Economic Affairs Secretary Shubhash Chandra Garg expects lower fuel prices by the end of the week
The Modi government now needs to identify other sources to finance expenditure that the current excise duty on fuel supports.
In a bid to rein in rising petrol and diesel prices, the union government will soon announce a 'long-term solution'' to the problem, said Department of Economic Affairs (DEA) Secretary Shubhash Chandra Garg.
And fuel prices are expected to cool in the next two or three days, Garg, told CNBC-TV18 on Monday. The Centre needs to look at other sources to finance expenditure that the current excise duty on fuels supports, he said, and rubbished the popular notion that the government had seen a "fiscal bonanza" due to rising global crude prices.
"The government's import bill rises by between $1-$1.5 billion for ever $1 increase in the oil bill for the year, and so the government cannot reach a hurried decision on a plan to tackle rising prices," Garg to CNBC-TV18.
#CNBCTV18Exclusive | @SecretaryDEA Subhash Chandra Garg says if Govt cuts excise duty, it has to find another way to fund the expenditure that these duties were financing#FuelOnFire #StateOfTheEconomy @ShereenBhan #Crude pic.twitter.com/ZaBGS0lQNH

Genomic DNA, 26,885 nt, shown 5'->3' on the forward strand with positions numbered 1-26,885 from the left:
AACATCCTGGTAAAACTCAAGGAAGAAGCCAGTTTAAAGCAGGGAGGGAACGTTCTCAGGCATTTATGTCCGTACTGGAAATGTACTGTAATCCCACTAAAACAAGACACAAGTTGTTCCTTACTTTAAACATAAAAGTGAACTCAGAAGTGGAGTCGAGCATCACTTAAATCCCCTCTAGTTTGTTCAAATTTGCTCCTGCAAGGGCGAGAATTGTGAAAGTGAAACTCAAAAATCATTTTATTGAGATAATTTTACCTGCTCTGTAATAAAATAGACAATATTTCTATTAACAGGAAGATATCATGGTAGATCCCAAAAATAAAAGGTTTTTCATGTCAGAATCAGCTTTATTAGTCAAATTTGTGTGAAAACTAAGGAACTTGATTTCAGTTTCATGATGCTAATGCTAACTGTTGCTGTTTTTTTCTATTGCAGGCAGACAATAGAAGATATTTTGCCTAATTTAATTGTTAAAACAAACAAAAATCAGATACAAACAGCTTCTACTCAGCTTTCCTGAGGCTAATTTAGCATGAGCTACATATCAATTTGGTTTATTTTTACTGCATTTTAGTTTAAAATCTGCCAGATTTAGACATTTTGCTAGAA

— CNBC-TV18 (@CNBCTV18Live) May 28, 2018
The government on, 23 May, said it was working on a long-term solution to address the volatility i.e. frequent revisions in fuel prices.
The relentless price increases built pressure on the government to cut excise duties on petrol and diesel, and provide some relief to consumers. "(The) issue of frequent hike in fuel price is a matter of debate and concern. The government is involved in this whole process, including the concern (about rising prices) and also the uncertainty," Law and IT Minister Ravi Shankar Prasad told reporters last week.
With geopolitical situation leading to an uncertainty over the direction of international oil prices, "a new sense of urgency has developed", he said.
The BJP-led government, in June last year, junked a 15-year old practice of revising rates every fortnight and gave its approval for daily revisions that have helped oil marketing companies cut losses. Accordingly, domestic prices now track global oil prices each day. But these price revisions were put on hold for nearly three-weeks, prior to the 12 May Karnataka Assembly election.
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